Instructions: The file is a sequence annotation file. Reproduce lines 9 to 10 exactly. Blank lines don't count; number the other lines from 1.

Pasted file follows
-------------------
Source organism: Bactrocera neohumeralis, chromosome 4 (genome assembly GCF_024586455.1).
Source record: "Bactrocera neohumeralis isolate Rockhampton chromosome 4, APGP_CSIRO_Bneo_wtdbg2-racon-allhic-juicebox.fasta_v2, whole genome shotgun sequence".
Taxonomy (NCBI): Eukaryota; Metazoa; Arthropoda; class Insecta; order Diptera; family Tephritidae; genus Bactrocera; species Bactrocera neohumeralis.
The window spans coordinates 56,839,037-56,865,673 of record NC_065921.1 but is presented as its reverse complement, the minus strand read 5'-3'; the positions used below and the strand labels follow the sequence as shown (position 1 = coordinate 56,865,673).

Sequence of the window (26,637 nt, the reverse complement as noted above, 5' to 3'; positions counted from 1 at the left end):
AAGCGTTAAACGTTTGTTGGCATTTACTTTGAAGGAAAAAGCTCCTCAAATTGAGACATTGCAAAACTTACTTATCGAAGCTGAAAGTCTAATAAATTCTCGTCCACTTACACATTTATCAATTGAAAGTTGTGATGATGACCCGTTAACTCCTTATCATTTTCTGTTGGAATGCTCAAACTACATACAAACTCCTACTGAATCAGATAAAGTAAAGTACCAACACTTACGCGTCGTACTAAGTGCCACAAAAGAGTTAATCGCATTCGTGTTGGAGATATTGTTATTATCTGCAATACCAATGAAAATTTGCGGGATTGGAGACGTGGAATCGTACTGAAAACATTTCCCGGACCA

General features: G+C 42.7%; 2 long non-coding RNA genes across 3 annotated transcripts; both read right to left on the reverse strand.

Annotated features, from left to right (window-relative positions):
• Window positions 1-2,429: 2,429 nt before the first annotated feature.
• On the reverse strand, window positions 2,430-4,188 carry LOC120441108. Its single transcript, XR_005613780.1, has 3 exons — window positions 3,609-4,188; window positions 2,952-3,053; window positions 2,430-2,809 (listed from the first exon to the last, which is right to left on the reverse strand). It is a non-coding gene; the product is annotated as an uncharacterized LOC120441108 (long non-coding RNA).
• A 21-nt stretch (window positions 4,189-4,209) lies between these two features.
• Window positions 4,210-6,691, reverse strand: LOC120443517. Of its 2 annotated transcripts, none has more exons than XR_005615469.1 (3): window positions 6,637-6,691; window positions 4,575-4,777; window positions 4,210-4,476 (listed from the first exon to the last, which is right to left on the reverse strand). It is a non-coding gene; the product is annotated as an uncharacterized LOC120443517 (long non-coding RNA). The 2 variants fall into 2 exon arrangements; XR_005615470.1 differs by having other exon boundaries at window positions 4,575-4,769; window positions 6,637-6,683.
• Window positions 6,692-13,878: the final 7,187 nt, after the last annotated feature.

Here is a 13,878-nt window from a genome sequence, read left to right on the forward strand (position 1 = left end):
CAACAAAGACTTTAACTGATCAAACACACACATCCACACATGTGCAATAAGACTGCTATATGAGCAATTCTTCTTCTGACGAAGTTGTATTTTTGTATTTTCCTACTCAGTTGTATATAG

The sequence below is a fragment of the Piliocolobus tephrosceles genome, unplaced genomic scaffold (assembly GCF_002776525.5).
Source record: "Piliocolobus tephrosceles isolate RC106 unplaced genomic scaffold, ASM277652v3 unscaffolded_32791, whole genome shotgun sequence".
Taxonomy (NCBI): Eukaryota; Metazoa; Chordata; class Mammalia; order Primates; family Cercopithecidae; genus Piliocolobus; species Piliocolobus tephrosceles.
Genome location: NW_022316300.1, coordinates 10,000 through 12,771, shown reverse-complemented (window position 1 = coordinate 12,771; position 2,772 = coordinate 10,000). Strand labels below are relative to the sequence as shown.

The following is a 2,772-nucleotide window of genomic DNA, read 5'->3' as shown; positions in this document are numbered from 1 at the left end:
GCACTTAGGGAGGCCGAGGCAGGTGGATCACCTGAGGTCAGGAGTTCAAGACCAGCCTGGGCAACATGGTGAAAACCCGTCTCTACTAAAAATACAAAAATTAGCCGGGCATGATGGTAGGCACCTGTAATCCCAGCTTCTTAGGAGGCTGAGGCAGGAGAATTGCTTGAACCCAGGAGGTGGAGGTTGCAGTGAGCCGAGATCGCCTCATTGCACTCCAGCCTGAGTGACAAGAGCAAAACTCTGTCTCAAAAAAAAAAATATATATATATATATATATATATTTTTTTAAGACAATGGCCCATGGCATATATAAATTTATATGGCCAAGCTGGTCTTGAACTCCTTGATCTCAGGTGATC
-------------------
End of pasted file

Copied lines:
• Window positions 1-2,429: 2,429 nt before the first annotated feature.
• On the reverse strand, window positions 2,430-4,188 carry LOC120441108. Its single transcript, XR_005613780.1, has 3 exons — window positions 3,609-4,188; window positions 2,952-3,053; window positions 2,430-2,809 (listed from the first exon to the last, which is right to left on the reverse strand). It is a non-coding gene; the product is annotated as an uncharacterized LOC120441108 (long non-coding RNA).